Make it a habit to have somebody check on you periodically to make sure that you are some place expected at a given time. The moment that you are not at some place where you are supposed to be, and you cannot communicate your whereabouts, it must be presumed that you are arrested.
The first few hours of your arrest are very crucial as during this time we can usually obtain information as to the probable law enforcement units which picked you up, and where you are currently detained, and there are still some friendly law enforcers who would be willing to provide useful information. If you are located during these first few hours, we can determine the responsible unit. Most of those who disappeared without trace were not tracked as to the responsible law enforcement unit within the first 24 hours of their apprehension.
Your relatives should, as soon as possible, contact a lawyer. If they cannot, at least they should write a letter-request to the judge, or the executive judge in multiple sala courts, of the Regional Trial Court having jurisdiction over the area where the arrest could have possibly happened, inquiring if there has been a written notification of your arrest, including your aliases. The law does not require the judge to respond to this letter; the implementing rules and regulations may consider this information as classified and the judge may be proscribed to divulge the facts without clearance from the Court of Appeals. Still, the received copy of the letter may be evidence to use for a case of non-notification of the judge. (Note that while the law requires that the Commission on Human Rights be informed as well, there is no penalty in the law for failure to inform the CHR.)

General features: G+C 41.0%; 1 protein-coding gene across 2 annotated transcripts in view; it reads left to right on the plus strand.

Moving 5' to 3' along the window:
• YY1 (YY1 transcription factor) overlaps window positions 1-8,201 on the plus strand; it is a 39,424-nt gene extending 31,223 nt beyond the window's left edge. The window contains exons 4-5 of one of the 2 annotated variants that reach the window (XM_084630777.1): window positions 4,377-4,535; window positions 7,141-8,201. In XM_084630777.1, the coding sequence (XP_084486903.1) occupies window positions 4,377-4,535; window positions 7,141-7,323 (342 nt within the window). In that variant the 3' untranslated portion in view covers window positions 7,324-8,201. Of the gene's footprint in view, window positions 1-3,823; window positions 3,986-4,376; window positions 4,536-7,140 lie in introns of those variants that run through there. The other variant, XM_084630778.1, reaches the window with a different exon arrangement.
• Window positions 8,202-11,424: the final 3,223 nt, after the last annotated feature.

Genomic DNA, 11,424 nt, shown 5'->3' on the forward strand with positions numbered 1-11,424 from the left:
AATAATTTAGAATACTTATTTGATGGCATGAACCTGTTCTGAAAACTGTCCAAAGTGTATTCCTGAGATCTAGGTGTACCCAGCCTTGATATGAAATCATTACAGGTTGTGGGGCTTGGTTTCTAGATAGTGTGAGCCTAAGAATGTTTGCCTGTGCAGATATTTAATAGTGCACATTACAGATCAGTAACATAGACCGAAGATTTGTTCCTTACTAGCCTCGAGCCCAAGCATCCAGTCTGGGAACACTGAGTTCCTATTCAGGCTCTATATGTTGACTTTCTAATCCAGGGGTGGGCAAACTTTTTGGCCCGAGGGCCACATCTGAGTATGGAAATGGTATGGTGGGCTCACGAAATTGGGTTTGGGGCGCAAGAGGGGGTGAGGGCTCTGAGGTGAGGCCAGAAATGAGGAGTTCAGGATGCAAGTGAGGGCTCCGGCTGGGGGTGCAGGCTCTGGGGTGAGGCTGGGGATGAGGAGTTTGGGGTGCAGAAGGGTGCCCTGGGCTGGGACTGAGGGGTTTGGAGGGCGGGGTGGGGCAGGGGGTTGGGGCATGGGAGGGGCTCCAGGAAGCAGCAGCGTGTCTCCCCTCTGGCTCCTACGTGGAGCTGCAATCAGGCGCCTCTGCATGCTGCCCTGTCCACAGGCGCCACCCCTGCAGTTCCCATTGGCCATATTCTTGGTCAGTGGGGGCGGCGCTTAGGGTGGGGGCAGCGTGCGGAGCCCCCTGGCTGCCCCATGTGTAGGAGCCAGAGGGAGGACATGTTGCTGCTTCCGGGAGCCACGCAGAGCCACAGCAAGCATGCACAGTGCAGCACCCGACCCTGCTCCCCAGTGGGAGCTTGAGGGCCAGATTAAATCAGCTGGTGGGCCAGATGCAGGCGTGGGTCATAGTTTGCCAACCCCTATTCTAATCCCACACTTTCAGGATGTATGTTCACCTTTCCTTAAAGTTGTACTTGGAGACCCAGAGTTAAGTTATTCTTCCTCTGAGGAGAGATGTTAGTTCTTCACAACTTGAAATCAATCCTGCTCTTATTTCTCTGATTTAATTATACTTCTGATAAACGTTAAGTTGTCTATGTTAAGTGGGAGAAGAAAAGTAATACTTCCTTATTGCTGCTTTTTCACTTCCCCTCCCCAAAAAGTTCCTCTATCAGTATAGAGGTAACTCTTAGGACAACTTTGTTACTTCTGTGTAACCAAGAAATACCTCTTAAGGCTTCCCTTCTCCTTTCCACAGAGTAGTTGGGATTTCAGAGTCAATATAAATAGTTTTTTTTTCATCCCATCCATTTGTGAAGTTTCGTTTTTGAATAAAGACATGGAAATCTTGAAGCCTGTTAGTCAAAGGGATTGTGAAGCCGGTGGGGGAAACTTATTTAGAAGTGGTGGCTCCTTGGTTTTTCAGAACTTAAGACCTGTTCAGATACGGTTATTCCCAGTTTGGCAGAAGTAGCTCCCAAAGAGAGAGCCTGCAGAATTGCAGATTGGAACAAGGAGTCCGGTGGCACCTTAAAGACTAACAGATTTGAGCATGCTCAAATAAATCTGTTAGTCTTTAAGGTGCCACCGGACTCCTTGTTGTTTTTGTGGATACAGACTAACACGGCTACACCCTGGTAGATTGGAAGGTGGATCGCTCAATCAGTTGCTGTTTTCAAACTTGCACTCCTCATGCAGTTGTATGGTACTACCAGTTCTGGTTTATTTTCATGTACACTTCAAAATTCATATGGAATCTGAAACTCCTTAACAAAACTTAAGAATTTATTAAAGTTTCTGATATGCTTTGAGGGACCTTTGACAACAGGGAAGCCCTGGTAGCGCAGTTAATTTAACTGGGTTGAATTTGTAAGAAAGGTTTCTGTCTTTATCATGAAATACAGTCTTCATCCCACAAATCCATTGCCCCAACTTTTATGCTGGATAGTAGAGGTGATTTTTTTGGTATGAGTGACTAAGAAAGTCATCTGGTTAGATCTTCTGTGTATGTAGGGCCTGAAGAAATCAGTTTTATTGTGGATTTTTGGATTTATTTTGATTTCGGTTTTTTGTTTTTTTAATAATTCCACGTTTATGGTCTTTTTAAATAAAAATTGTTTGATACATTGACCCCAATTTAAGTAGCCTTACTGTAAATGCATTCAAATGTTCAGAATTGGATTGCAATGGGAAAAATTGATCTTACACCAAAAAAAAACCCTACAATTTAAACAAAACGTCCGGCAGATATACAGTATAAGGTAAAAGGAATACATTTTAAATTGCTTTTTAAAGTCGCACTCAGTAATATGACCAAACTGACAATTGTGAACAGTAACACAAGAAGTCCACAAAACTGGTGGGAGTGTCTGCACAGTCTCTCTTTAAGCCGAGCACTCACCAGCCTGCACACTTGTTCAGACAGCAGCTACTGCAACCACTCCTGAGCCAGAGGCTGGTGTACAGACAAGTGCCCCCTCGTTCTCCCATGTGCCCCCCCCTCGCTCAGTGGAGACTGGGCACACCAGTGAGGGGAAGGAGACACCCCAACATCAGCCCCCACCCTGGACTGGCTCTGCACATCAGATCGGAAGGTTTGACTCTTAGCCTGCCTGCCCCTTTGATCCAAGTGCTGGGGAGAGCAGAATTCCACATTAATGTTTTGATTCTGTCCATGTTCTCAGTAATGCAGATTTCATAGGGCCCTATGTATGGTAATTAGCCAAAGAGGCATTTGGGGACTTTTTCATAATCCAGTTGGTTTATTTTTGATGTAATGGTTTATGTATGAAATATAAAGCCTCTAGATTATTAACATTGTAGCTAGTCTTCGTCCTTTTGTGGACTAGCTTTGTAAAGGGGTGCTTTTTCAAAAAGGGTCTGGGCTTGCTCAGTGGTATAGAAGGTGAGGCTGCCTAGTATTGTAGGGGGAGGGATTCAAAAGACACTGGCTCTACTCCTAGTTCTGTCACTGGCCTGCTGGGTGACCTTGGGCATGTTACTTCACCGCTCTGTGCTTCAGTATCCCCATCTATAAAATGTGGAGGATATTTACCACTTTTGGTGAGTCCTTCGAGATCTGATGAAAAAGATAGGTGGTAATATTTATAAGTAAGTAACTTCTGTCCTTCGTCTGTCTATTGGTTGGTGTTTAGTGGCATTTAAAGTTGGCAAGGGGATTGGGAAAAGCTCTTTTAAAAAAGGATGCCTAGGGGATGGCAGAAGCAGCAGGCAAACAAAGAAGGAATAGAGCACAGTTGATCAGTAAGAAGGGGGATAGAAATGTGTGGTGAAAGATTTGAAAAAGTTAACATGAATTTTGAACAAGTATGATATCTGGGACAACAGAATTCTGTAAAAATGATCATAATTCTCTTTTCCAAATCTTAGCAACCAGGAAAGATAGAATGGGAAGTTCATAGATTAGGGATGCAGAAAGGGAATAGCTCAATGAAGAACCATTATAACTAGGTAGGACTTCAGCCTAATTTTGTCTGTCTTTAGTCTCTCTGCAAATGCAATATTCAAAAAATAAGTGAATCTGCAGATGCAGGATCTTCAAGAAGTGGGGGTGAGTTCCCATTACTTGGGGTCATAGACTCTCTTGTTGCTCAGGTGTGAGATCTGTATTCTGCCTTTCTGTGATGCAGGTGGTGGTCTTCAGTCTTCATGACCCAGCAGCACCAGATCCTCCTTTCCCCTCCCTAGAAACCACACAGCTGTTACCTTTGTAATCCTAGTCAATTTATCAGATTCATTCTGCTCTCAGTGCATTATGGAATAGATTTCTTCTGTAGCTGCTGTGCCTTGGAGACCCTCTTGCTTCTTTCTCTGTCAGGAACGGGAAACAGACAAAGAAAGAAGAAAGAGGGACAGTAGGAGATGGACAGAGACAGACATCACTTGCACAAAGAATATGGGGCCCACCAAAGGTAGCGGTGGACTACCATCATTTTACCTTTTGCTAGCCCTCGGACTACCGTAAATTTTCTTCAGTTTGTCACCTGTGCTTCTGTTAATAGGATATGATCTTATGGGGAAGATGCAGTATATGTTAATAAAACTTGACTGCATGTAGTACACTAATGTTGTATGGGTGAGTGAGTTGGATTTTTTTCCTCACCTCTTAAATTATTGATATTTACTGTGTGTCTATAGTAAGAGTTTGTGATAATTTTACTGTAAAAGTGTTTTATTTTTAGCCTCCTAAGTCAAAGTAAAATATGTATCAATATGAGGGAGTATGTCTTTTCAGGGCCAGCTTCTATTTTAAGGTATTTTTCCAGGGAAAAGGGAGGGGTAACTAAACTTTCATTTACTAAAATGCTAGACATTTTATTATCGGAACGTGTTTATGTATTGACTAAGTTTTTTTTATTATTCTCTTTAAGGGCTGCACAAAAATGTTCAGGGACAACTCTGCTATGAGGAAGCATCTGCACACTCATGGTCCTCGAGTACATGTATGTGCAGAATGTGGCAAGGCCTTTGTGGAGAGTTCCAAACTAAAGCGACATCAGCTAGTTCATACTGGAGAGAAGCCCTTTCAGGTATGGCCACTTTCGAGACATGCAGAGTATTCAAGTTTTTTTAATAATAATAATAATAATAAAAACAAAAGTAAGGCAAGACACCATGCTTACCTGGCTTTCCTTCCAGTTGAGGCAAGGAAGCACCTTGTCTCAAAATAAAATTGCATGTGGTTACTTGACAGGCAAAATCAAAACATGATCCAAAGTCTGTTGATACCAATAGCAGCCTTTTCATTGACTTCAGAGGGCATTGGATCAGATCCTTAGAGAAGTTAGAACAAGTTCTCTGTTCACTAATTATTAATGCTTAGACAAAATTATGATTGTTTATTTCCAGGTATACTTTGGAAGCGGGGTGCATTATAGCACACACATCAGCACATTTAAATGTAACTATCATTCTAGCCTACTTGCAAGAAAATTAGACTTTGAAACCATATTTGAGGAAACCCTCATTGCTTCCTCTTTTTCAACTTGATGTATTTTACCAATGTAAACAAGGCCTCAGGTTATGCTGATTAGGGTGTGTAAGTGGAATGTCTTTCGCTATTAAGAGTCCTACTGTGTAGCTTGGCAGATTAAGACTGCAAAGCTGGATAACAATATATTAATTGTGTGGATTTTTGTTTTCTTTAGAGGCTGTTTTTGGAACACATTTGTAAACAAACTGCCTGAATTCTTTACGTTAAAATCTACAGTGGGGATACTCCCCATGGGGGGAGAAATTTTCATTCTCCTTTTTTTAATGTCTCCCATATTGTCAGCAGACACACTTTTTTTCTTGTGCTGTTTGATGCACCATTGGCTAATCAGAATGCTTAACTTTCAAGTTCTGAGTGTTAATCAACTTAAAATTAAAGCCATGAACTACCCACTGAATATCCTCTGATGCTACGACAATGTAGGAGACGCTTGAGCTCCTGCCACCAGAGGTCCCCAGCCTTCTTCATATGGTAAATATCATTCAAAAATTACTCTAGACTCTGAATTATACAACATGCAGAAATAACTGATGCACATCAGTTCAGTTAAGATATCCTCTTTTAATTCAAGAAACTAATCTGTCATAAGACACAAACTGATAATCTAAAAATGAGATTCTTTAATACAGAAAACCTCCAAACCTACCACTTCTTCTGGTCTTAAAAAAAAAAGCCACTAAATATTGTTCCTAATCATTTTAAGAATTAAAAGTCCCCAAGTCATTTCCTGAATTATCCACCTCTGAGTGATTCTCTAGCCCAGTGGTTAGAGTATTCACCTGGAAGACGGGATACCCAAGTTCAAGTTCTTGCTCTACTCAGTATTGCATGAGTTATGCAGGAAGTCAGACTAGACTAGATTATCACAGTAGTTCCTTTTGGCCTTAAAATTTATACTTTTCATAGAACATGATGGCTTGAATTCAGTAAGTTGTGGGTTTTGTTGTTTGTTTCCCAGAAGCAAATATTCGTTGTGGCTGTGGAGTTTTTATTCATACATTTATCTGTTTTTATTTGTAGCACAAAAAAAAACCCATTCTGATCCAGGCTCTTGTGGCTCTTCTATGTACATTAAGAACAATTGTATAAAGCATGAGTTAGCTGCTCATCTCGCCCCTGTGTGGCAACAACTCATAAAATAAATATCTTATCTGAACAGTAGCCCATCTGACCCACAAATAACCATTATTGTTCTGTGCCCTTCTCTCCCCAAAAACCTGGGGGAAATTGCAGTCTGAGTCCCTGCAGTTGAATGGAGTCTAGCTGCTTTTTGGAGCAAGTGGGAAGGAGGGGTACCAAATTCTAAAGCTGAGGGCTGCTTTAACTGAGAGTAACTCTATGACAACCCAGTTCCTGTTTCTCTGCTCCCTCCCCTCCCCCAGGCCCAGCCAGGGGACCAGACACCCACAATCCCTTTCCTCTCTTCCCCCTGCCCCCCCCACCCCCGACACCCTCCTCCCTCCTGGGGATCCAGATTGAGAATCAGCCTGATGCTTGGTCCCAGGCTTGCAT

If the law enforcement unit is identified, your relatives or lawyer should demand a certification of the relevant entries of the official logbook pertaining to your arrest. Failure to provide such certification is punishable by imprisonment of 10 years.